Kayaks allow anglers to get to places other boats can’t

Last updated: August 31. 2013 11:37PM - 2189 Views
By - tvenesky@timesleader.com

John Oast uses a 13-foot kayak for most of his fishing on local lakes and the Susquehanna River. The kayak offers plenty of storage and allows Oast to access areas that other boats can't reach.
John Oast uses a 13-foot kayak for most of his fishing on local lakes and the Susquehanna River. The kayak offers plenty of storage and allows Oast to access areas that other boats can't reach.
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To learn more about fishing kayaks, visit the Pennsylvania Kayak Fishing Association website at www.pkfa.org or check out Oast’s site at www.fishyaker.com.

Oast also created a magazine devoted solely to fishing on the Susquehanna River, including all stretches in New York, Pennsylvania and Maryland. Check out the magazine at www.susquehannafishing.com.

The Pennsylvania Kayak Fishing Association is an online group of kayak anglers that was created in Fall 2009. Oast said the group has 220 members on its Facebook page and it continues to grow.

“When I moved here four years ago there were very few people fishing from kayaks,” Oast said. “For years I’ve been waiting for it to explode and now it is.”

John Oast loves to bass fish from a boat, but he goes about it differently.

When Oast hits the Susquehanna River or a local pond, he needs to gasoline for a motor, no battery for a trolling motor and not even a trailer to haul his boat. Even better, Oast doesn’t even need a launch to get his craft onto the water.

All he needs is a path and a paddle.

Oast, who resides in Bloomsburg, does his bass fishing from a kayak. Oast took up fishing from a kayak several years ago when he lived in Virginia Beach and the lightweight crafts were popular with those who took part in surf fishing in the ocean.

Now, Oast said, kayaks are starting to catch on here as more people realize the advantages they offer over fishing from a bass boat.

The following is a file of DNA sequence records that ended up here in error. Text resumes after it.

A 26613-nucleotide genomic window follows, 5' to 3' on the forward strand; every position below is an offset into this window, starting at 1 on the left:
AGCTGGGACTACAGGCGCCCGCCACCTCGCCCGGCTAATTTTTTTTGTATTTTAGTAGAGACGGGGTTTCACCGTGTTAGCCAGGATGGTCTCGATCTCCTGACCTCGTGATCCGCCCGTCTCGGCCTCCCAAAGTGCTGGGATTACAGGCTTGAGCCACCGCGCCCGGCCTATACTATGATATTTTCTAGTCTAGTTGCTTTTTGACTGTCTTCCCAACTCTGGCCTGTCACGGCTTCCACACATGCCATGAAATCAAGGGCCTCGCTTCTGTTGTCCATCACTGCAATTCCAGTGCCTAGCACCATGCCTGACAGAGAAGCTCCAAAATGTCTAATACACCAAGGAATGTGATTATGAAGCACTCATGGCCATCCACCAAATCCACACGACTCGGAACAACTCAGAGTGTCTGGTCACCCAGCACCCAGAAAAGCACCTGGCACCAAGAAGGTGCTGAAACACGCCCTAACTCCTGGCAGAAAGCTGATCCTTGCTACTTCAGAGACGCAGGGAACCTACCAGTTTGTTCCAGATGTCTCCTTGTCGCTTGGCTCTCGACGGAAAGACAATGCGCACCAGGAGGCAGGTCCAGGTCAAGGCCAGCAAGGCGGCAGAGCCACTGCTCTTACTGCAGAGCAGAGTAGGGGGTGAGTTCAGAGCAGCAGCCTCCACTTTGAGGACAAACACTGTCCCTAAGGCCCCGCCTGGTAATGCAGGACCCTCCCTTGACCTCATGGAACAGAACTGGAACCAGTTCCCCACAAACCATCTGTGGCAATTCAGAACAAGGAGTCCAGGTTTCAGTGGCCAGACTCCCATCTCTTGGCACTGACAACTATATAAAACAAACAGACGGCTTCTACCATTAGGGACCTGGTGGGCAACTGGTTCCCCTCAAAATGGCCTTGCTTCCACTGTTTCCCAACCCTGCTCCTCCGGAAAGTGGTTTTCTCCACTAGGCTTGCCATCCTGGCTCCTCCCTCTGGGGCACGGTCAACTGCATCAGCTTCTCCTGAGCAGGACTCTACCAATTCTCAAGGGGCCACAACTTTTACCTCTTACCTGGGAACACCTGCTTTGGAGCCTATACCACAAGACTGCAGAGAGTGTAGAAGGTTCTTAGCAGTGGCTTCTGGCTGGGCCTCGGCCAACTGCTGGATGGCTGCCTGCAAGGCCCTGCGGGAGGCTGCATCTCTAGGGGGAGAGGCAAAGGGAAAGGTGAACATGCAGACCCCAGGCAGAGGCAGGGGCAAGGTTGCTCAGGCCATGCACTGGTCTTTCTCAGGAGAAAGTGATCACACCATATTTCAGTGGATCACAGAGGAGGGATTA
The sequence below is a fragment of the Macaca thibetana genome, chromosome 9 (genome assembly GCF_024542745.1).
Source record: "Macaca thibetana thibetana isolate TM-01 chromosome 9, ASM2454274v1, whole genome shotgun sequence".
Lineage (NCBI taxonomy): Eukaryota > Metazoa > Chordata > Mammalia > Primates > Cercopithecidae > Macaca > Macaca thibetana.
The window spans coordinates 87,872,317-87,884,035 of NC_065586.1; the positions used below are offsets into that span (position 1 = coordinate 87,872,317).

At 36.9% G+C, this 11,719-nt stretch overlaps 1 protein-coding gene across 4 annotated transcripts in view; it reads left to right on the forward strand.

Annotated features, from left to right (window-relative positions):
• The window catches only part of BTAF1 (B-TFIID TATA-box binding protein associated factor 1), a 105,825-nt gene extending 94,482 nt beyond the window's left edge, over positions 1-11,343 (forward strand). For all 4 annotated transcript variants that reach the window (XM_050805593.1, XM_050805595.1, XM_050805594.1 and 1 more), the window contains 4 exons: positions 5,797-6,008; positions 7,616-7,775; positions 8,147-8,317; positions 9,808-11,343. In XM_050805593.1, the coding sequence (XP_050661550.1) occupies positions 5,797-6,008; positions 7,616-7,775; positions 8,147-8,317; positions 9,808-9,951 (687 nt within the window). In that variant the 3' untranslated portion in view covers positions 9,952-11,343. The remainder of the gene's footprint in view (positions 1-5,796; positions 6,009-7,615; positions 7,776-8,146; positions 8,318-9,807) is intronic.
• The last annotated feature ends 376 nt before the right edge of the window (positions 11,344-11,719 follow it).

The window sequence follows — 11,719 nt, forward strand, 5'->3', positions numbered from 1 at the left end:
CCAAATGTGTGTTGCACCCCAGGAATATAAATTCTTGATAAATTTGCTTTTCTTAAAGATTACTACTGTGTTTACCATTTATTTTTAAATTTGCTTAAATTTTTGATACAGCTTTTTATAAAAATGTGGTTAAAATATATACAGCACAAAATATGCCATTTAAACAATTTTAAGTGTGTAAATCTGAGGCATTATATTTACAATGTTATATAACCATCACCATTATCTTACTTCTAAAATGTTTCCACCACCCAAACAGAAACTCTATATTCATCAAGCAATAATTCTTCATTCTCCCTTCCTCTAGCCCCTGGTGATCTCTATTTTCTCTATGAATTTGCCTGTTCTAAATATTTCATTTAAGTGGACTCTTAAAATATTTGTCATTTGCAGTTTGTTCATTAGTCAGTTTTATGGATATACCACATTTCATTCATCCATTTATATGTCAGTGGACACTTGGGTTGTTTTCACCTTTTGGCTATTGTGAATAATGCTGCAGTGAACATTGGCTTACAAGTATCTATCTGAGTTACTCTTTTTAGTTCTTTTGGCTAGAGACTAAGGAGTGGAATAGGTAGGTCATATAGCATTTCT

The first benefit, Oast said, is simply getting to the water.

“You can launch anywhere. Just drag it through the weeds and jump in,” he said. “You can launch in places that jet boats can’t get to and you can do it without any help.”

Oast said there are kayaks designed specifically for fishing. The main difference, he said, is fishing kayaks allow the user to sit on top of the hull in a molded seat pan, which offers more stability and also makes it easier to cast from the higher position. Oast’s kayak is 13 feet, while those that are 11 and 12 feet in length are primarily used on smaller water. A longer kayak, he said, is faster while the shorter versions turn easier.

Fishing kayaks have plenty of storage thanks to a tank well — a place that can easily accommodate a milk crate — and several hatches for interior room. Oast stores extra fishing rods inside the hull and installed rod holders on the outside of his craft.

The cost for a heavy duty fishing kayak is approximately $1,000, Oast said, but plenty of models are available in the $500 to $600 range.

Most fishing kayaks weigh between 55 and 70 pounds, and can support at least 350 pounds.

Oast believes the relatively affordable cost and versatility are two factors behind the growth of fishing kayaks.

“Purchasing a boat is a big expense, in addition to the gas and trailer,” he said. “A lot of shore fisherman always felt limited because there are so many areas in the water they can’t cast to. They may have always wanted a boat, but not the expense. A fishing kayak is a good solution.”

Aside from being easy to transport and launch, Oast is quick to list other advantages with a fishing kayak.

They’re virtually indestructible, he said, allowing an angler to slide to logs and between stumps to get to where the bass are. When the plastic does get nicked, Oast repairs it with a heat gun, a process he says is a lot easier than popping rivets out of an aluminum boat.

The fact that a kayak can go virtually anywhere on the water also gives them an advantage on local lakes during bass tournaments.

“A lot of the lakes around here have a lot of lily pads. With a kayak you go go right over them and hit the holes that are way back in, while the powerboats are limited to the edges,” Oast said.

Perhaps the biggest advantage with a kayak is they don’t produce any noise, or wake, so fish are less likely to be spooked.

That goes for other wildlife as well.

“It’s so quiet that no one knows you’re out there,” Oast said. “This summer I was fishing the river in Bloomsburg and I paddled to within 15 feet of an immature bald eagle. There’s no way I could’ve pulled that off with a power boat.”

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